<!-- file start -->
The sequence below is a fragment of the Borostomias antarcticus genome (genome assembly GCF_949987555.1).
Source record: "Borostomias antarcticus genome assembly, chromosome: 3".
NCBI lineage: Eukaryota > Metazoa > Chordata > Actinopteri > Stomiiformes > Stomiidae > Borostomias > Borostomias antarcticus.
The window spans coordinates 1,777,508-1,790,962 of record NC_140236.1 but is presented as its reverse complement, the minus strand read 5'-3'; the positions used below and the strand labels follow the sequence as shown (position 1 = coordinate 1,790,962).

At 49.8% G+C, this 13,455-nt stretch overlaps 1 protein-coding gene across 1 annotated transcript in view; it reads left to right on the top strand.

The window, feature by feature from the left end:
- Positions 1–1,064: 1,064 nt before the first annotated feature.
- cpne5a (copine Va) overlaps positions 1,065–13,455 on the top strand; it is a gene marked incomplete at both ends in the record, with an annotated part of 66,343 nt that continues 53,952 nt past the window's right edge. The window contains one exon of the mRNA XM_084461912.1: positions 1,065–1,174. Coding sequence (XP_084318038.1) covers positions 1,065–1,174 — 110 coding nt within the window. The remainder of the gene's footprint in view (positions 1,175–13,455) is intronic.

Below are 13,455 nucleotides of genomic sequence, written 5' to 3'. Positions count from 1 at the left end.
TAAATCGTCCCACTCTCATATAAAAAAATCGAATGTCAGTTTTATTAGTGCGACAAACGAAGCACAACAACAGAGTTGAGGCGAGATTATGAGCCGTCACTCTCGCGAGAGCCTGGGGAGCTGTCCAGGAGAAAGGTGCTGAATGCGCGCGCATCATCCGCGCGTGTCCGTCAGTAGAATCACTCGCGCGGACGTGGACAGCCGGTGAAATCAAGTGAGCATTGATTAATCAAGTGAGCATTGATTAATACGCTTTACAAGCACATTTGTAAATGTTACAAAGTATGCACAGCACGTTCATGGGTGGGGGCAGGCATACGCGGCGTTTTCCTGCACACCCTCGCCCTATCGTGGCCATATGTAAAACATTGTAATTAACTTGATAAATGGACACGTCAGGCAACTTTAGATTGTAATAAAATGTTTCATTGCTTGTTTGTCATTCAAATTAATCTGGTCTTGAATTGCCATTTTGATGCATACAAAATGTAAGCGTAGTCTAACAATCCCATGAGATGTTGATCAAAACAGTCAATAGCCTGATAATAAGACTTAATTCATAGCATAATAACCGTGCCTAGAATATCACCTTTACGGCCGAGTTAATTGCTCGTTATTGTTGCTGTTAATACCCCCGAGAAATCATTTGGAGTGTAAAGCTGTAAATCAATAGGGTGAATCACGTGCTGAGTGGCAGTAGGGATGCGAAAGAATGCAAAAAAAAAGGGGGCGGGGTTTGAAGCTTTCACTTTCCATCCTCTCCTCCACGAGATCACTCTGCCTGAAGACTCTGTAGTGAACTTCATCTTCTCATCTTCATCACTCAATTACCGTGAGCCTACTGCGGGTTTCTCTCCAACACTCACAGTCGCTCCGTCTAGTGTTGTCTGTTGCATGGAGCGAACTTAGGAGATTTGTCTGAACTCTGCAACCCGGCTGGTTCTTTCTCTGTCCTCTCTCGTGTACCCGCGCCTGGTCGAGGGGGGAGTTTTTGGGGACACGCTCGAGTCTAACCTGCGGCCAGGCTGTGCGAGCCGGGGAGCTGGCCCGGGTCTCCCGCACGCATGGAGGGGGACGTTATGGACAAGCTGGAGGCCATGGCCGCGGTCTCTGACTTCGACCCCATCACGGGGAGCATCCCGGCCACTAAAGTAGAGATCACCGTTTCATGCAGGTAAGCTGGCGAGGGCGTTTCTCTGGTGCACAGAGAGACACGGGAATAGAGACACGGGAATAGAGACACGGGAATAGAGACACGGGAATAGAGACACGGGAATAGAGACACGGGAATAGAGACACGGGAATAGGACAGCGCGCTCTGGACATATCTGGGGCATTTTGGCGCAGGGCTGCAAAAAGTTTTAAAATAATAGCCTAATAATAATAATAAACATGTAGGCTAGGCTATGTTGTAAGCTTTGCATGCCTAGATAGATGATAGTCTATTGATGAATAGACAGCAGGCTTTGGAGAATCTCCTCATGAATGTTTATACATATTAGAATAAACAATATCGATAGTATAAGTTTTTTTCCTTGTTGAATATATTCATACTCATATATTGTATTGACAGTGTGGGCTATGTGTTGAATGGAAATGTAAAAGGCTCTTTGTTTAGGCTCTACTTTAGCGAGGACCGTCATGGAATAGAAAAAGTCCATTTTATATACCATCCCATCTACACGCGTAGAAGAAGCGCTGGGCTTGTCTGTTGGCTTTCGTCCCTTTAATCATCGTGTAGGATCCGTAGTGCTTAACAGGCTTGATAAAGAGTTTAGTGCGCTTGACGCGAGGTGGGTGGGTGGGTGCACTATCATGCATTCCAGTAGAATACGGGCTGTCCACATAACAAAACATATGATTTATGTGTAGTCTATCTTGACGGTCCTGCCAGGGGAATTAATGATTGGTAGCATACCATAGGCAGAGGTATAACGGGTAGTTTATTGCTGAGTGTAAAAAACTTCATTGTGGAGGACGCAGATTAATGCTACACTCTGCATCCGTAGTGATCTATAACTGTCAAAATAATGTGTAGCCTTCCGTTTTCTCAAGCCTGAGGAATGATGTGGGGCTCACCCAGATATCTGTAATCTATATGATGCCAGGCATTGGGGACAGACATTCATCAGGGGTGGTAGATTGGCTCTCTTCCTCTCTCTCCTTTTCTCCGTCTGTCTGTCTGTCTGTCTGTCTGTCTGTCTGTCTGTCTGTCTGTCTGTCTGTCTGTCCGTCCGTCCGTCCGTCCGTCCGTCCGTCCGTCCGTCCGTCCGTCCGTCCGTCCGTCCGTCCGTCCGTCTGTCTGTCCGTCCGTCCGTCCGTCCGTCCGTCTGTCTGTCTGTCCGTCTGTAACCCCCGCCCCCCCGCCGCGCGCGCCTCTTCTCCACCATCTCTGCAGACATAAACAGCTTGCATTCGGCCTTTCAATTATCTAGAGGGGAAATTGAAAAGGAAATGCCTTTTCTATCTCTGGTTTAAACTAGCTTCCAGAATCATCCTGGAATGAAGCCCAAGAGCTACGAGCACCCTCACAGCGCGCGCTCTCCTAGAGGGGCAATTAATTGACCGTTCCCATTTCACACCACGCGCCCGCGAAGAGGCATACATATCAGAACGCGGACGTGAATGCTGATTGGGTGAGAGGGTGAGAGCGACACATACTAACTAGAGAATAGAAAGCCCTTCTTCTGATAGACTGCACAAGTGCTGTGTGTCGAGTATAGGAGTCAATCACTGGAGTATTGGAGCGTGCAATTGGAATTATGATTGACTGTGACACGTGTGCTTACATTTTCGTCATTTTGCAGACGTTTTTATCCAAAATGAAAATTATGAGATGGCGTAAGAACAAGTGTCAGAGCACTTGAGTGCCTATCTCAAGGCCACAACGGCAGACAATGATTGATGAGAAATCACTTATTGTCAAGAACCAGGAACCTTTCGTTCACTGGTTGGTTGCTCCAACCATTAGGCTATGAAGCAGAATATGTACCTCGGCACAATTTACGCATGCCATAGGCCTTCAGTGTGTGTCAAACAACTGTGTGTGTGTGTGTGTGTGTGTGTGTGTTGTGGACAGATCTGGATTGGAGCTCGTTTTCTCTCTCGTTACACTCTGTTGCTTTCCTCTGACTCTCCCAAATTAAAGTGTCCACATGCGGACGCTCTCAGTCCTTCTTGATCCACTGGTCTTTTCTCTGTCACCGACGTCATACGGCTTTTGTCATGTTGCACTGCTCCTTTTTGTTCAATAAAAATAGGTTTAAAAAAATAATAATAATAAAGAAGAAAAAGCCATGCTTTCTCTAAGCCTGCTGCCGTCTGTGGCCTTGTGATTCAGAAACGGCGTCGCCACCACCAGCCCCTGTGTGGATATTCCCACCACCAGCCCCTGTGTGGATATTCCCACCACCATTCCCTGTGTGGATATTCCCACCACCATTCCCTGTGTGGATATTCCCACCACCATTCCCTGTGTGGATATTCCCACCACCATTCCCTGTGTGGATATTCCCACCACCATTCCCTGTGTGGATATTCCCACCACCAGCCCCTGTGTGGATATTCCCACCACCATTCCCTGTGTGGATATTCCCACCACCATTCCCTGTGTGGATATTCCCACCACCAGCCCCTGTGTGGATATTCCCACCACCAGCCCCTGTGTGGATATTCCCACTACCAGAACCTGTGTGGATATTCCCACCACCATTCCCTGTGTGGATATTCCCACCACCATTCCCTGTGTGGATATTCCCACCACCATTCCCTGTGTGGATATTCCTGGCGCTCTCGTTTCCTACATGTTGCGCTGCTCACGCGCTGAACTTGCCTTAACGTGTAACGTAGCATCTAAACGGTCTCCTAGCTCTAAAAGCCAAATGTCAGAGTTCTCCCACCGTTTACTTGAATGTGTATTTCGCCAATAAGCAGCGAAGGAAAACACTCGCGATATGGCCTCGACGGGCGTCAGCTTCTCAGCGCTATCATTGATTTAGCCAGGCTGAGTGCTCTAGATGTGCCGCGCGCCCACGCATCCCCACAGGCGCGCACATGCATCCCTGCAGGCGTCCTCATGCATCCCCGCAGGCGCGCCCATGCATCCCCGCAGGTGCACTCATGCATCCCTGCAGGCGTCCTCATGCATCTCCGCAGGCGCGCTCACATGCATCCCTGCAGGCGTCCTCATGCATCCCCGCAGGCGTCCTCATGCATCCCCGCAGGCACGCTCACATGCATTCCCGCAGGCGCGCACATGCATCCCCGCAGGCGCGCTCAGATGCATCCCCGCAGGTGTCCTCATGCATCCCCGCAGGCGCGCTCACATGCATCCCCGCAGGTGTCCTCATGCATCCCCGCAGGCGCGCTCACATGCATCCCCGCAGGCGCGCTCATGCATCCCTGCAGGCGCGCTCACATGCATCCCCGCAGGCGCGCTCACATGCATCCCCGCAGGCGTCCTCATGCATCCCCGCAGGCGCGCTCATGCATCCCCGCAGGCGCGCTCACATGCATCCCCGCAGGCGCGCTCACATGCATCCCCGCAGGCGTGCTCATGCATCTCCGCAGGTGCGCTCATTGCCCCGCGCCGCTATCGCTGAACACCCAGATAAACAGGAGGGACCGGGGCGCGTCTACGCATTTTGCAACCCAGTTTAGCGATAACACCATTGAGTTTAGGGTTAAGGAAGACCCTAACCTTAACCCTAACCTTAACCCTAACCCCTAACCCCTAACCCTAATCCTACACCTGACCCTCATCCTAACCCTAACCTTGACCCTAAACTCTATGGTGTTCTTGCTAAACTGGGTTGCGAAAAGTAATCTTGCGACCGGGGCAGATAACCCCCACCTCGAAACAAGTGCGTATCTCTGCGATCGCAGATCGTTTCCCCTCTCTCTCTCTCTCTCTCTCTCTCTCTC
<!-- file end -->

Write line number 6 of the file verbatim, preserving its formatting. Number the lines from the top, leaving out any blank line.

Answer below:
The window, feature by feature from the left end: